I'm swaying towards Italian, because of the obvious fashion link, and I also go on holiday in Italy most summers so it would be useful but a second opinion would be very helpful!

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Last edited by *k.a.t.e*; 05-09-2012 at 04:13 PM.
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05-09-2012
  148
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^ I wouldn't have thought buyers would be dealing with production ... wouldn't that be internal to a label? Unless perhaps private label buyers do that?

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08-09-2012
  149
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Quote:
Originally Posted by *k.a.t.e* View Post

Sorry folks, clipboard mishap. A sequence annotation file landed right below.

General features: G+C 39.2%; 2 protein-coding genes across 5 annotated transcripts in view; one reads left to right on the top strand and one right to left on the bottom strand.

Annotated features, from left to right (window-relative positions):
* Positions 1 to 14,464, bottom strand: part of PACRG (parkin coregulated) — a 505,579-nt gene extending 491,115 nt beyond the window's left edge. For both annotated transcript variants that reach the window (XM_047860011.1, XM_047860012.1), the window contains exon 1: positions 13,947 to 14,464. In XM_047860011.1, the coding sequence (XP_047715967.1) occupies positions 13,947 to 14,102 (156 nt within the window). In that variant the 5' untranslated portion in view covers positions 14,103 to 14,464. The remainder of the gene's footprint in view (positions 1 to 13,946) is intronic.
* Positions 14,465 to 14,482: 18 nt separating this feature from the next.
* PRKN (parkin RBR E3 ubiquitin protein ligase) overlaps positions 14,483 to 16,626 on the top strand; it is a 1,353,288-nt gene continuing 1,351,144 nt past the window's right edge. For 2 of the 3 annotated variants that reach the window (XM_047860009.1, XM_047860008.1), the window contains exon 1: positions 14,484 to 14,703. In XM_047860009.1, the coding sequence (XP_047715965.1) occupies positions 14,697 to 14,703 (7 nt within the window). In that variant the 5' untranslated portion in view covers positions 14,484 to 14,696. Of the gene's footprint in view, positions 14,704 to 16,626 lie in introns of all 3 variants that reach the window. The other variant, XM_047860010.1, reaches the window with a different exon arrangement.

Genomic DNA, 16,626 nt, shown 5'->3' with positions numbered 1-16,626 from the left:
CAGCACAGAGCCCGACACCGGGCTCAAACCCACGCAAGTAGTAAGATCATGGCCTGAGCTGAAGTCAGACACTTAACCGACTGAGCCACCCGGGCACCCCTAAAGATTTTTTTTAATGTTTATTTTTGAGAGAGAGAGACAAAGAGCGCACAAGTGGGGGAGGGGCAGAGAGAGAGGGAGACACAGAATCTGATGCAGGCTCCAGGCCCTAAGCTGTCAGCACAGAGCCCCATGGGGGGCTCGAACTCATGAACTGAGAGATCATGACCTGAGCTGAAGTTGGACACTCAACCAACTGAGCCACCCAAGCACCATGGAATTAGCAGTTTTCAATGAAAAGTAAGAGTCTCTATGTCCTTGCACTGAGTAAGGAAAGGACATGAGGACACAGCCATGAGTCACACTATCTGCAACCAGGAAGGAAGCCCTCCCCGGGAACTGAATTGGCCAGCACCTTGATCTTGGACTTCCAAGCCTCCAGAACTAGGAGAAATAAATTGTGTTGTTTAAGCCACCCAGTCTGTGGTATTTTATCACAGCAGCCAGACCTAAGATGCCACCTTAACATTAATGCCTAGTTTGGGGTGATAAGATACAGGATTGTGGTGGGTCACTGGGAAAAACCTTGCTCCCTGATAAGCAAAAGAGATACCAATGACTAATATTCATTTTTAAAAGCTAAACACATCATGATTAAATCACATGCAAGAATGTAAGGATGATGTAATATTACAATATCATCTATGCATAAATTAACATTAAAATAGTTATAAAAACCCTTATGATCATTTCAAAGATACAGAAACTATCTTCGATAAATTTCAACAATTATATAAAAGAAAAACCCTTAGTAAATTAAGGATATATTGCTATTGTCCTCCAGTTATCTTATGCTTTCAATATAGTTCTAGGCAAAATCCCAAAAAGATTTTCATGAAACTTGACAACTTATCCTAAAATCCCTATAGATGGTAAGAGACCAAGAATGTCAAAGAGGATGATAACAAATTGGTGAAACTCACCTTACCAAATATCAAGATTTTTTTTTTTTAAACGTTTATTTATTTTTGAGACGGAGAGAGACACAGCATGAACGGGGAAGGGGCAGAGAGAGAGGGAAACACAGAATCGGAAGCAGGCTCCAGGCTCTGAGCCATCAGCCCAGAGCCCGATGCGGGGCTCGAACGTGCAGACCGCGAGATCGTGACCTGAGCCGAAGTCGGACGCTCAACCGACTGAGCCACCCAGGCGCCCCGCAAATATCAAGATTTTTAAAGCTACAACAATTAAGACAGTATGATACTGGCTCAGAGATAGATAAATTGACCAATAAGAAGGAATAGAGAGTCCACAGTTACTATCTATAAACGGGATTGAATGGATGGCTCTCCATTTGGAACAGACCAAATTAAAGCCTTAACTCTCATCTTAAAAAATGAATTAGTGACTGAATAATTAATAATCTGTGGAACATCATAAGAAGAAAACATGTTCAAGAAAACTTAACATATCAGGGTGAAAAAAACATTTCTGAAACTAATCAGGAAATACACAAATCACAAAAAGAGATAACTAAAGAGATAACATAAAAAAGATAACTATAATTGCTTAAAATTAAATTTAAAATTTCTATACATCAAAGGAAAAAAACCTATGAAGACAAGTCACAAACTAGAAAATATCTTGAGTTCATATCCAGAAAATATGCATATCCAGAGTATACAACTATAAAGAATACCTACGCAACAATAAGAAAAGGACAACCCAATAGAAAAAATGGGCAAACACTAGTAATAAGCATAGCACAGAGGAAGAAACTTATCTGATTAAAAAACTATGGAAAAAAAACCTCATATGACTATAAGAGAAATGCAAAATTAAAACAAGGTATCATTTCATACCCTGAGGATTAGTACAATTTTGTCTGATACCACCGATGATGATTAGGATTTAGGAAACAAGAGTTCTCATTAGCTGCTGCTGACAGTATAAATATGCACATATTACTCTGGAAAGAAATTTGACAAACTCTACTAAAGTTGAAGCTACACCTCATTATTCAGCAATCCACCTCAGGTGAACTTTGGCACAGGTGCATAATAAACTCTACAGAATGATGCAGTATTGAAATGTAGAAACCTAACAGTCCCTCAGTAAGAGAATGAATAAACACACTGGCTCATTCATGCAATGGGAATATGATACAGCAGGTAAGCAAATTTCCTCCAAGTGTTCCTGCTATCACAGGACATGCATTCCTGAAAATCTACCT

To revive an old thread....I'm interested in a career in fashion buying (I'm about to enter the final year of my International Business degree) and I'm thinking of taking an extra-curricular language class.

I have a choice of Arabic, Chinese, French, German, Italian, Japanese, Russian and Spanish - which would be the best choice (bearing in mind I already know basic French)? Does the old advice in this thread still stand, or has Chinese/Japanese become more prominent in the last 3 years in the role of a buyer, especially since so many manufacturers are in the far east?

I'm swaying towards Italian, because of the obvious fashion link, and I also go on holiday in Italy most summers so it would be useful but a second opinion would be very helpful!
Italian is not so important, all good european showrooms speak english...
I'd try Russian or Chinese if I was into fashion buying
German is also an option since they are the only ones in EU with money to spend

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29-09-2012
  150
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French, Italian or Chinese